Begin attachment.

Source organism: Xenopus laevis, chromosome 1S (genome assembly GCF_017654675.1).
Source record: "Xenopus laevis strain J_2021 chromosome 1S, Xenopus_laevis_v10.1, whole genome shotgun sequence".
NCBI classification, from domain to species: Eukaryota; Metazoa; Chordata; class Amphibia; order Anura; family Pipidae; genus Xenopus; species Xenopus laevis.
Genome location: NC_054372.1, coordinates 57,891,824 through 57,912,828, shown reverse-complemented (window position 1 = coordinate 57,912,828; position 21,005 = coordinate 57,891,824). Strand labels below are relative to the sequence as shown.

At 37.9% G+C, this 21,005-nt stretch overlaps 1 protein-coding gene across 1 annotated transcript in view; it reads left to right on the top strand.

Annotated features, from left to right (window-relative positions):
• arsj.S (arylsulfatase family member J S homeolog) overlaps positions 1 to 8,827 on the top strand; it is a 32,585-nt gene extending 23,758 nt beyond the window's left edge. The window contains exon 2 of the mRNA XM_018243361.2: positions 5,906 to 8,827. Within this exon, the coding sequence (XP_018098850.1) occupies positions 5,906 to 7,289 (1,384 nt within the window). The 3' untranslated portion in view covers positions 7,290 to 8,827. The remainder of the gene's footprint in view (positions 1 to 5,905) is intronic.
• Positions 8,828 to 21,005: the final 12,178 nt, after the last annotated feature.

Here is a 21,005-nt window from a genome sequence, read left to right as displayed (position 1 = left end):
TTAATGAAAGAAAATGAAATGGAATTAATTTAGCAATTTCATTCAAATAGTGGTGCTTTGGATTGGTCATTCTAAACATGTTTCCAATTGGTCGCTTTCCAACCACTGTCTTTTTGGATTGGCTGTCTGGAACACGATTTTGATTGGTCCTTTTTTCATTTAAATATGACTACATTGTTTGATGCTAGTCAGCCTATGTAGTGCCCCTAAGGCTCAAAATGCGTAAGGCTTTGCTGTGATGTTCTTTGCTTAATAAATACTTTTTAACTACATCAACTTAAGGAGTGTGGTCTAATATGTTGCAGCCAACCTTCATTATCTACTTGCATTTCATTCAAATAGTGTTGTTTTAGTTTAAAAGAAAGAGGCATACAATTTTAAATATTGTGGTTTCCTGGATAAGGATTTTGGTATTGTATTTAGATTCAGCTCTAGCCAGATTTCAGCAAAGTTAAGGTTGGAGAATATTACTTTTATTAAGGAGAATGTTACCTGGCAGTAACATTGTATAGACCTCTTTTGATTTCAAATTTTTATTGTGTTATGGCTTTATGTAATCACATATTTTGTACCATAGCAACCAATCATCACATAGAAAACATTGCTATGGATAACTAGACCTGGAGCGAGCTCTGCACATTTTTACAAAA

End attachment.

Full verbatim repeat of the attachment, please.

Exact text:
Source organism: Xenopus laevis, chromosome 1S (genome assembly GCF_017654675.1).
Source record: "Xenopus laevis strain J_2021 chromosome 1S, Xenopus_laevis_v10.1, whole genome shotgun sequence".
NCBI classification, from domain to species: Eukaryota; Metazoa; Chordata; class Amphibia; order Anura; family Pipidae; genus Xenopus; species Xenopus laevis.
Genome location: NC_054372.1, coordinates 57,891,824 through 57,912,828, shown reverse-complemented (window position 1 = coordinate 57,912,828; position 21,005 = coordinate 57,891,824). Strand labels below are relative to the sequence as shown.

At 37.9% G+C, this 21,005-nt stretch overlaps 1 protein-coding gene across 1 annotated transcript in view; it reads left to right on the top strand.

Annotated features, from left to right (window-relative positions):
• arsj.S (arylsulfatase family member J S homeolog) overlaps positions 1 to 8,827 on the top strand; it is a 32,585-nt gene extending 23,758 nt beyond the window's left edge. The window contains exon 2 of the mRNA XM_018243361.2: positions 5,906 to 8,827. Within this exon, the coding sequence (XP_018098850.1) occupies positions 5,906 to 7,289 (1,384 nt within the window). The 3' untranslated portion in view covers positions 7,290 to 8,827. The remainder of the gene's footprint in view (positions 1 to 5,905) is intronic.
• Positions 8,828 to 21,005: the final 12,178 nt, after the last annotated feature.

Here is a 21,005-nt window from a genome sequence, read left to right as displayed (position 1 = left end):
TTAATGAAAGAAAATGAAATGGAATTAATTTAGCAATTTCATTCAAATAGTGGTGCTTTGGATTGGTCATTCTAAACATGTTTCCAATTGGTCGCTTTCCAACCACTGTCTTTTTGGATTGGCTGTCTGGAACACGATTTTGATTGGTCCTTTTTTCATTTAAATATGACTACATTGTTTGATGCTAGTCAGCCTATGTAGTGCCCCTAAGGCTCAAAATGCGTAAGGCTTTGCTGTGATGTTCTTTGCTTAATAAATACTTTTTAACTACATCAACTTAAGGAGTGTGGTCTAATATGTTGCAGCCAACCTTCATTATCTACTTGCATTTCATTCAAATAGTGTTGTTTTAGTTTAAAAGAAAGAGGCATACAATTTTAAATATTGTGGTTTCCTGGATAAGGATTTTGGTATTGTATTTAGATTCAGCTCTAGCCAGATTTCAGCAAAGTTAAGGTTGGAGAATATTACTTTTATTAAGGAGAATGTTACCTGGCAGTAACATTGTATAGACCTCTTTTGATTTCAAATTTTTATTGTGTTATGGCTTTATGTAATCACATATTTTGTACCATAGCAACCAATCATCACATAGAAAACATTGCTATGGATAACTAGACCTGGAGCGAGCTCTGCACATTTTTACAAAA